State park escape: You reserve it

Whether hidden in the woods or overlooking a lake, state-owned cabins offer serene respite.
Lighthouse Cabin

By Jim DuFresne

If you don’t have a secluded little cabin up north, take heart. The Michigan State Park system does, 81 of them to be exact. These rustic cabins range in shape and size and from being built in the 1930s by the Civilian Conservation Corps (CCC) to wealthy beer barons. 

Best of all they’re hidden in the woods, often overlooking a lake or stream and are an escape from more hectic home life for however long you have reserved it (800-44-PARKS; midnr

Lighthouse Point Cabin. Located in Cheboygan State Park, Lighthouse Point sleeps eight and is situated on a dune with a screened-in porch overlooking a Lake Huron beach. The cabin is well-named as the ruins of  Cheboygan Point Lighthouse, built in 1859, are only a short hike away while twinkling at night offshore are Poe Reef Light and 14-Foot Shoals Light, the navigational lights which replaced it. 

Nebo Cabin. Built by the CCC, this classic log cabin sits on a pine-covered knoll overlooking Nebo Trail in the heart of Wilderness State Park. During much of the year you’re allowed to drive the two miles to this five-bunk cabin but the hike is so pleasant, it seems a shame not to walk in. If it’s cold at night, the wood-burning stove will have you toasty warm in no time at all.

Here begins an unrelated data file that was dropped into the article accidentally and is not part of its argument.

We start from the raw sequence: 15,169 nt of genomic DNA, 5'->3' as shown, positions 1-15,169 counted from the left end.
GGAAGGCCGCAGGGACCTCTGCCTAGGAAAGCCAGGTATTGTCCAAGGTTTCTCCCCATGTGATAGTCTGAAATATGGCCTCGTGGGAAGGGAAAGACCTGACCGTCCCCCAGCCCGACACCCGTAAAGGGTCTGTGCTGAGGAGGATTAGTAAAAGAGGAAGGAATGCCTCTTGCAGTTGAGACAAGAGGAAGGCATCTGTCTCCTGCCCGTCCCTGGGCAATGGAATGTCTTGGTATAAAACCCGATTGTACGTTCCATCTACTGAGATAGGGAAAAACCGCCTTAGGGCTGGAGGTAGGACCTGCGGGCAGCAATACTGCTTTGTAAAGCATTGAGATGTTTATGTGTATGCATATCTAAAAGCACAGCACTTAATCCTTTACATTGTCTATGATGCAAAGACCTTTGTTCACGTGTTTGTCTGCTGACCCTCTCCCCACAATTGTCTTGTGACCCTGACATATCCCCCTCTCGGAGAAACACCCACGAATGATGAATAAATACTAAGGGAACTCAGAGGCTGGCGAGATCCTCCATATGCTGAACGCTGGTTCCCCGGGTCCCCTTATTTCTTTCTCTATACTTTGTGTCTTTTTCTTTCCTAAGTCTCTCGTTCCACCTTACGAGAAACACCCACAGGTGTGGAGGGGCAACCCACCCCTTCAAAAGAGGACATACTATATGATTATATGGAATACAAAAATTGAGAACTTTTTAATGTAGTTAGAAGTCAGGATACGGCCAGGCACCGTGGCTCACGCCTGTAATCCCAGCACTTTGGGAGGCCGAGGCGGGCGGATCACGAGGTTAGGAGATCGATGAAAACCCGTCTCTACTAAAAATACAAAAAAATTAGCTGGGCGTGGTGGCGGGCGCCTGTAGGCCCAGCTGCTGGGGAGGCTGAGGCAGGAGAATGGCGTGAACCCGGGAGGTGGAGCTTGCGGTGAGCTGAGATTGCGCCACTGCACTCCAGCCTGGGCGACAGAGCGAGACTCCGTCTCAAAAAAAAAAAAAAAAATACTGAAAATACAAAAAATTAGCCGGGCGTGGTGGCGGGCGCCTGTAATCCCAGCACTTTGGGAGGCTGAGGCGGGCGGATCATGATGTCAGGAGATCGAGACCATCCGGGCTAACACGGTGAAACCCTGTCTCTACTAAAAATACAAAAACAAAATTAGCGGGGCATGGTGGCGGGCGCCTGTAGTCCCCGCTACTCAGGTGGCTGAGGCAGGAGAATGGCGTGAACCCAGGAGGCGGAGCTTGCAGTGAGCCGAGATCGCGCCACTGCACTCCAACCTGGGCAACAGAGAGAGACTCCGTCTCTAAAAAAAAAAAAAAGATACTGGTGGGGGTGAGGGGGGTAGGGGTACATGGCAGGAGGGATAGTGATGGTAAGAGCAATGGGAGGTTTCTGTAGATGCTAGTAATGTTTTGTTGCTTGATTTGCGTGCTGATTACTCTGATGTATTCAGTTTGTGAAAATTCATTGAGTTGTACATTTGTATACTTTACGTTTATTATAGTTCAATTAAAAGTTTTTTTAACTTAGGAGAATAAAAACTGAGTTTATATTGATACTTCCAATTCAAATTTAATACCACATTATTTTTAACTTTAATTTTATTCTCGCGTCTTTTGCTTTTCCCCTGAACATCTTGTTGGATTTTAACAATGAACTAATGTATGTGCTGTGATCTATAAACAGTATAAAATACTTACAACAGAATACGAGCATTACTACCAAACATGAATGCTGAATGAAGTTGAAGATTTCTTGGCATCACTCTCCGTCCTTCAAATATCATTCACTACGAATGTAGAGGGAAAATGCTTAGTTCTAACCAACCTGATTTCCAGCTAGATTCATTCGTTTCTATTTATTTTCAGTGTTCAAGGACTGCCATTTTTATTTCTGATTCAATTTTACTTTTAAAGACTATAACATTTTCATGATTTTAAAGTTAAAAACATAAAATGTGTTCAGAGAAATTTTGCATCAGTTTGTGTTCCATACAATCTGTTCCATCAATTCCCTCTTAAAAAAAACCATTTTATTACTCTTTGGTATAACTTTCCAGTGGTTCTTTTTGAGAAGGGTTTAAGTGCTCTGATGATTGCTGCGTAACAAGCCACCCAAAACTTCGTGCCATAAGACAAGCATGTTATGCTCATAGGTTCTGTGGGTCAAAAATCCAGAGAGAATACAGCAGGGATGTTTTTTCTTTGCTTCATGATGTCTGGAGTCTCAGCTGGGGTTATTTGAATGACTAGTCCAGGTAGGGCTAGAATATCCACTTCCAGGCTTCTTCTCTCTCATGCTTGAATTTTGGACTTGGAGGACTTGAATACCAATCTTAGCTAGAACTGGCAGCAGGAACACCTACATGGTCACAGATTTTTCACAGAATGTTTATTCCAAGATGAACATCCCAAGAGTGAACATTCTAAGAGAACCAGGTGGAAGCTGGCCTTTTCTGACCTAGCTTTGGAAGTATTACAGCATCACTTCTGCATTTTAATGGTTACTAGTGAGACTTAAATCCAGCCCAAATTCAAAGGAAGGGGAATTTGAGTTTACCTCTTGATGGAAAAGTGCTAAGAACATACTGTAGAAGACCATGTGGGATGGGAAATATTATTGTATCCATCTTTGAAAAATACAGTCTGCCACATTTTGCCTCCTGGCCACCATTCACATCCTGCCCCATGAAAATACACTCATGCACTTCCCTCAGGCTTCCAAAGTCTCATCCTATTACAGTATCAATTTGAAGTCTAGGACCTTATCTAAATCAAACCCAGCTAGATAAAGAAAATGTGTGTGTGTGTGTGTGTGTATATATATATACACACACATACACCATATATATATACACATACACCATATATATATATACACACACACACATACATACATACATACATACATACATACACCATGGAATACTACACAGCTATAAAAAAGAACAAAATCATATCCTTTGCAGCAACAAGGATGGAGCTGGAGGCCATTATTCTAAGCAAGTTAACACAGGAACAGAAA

Miller Lodge. Spend a night in Craig Lake State Park courtesy of Frederick Miller of Miller Brewing Company fame. The beer baron built this 14-bunk lodge in the 1950s overlooking the lake he named after his son in what at the time was his personal wilderness. The huge single-pane picture window overlooking Craig Lake has since been replaced but the original fireplace, capable of burning logs six feet long, is still there. The lodge is a two-mile hike in but features a rowboat. Bring a rod-and-reel and catch a walleye for breakfast.

Big Carp Six-Bunk Cabin. Another hike-in cabin, Big Carp Six-Bunk is a four-mile hike from the nearest road in Porcupine Mountain Wilderness State Park. The trek is well worth it. The beloved Porkies feature 19 walk-in cabins, and this is the most scenic with one row of windows framing Lake Superior and another with a view of the Big Carp River. Outside a bench overlooks a bridge and a large pool in the river where more than one person has enjoyed their morning coffee.

Rolston Cabin. Not every secluded cabin is in northern Michigan. A drive of not much more than hour can take you from the urban sprawl of Detroit to the porch steps of Rolston Cabin, located on a small pond in the heart of the Holly Recreation Area. Built in 1939 as a weekend cottage, the park has long since upgraded it but left intact its polished wood floors, the stone fireplace and the loft where kids love to sleep at night. The Roston Cabin does have electricity with an electric stove and a refrigerator in the kitchen but outside there is still that outhouse.

It wouldn’t be a log cabin in the woods without one.


BLUE “Top 5” columnist Jim DuFresne is an international travel writer and main contributor to

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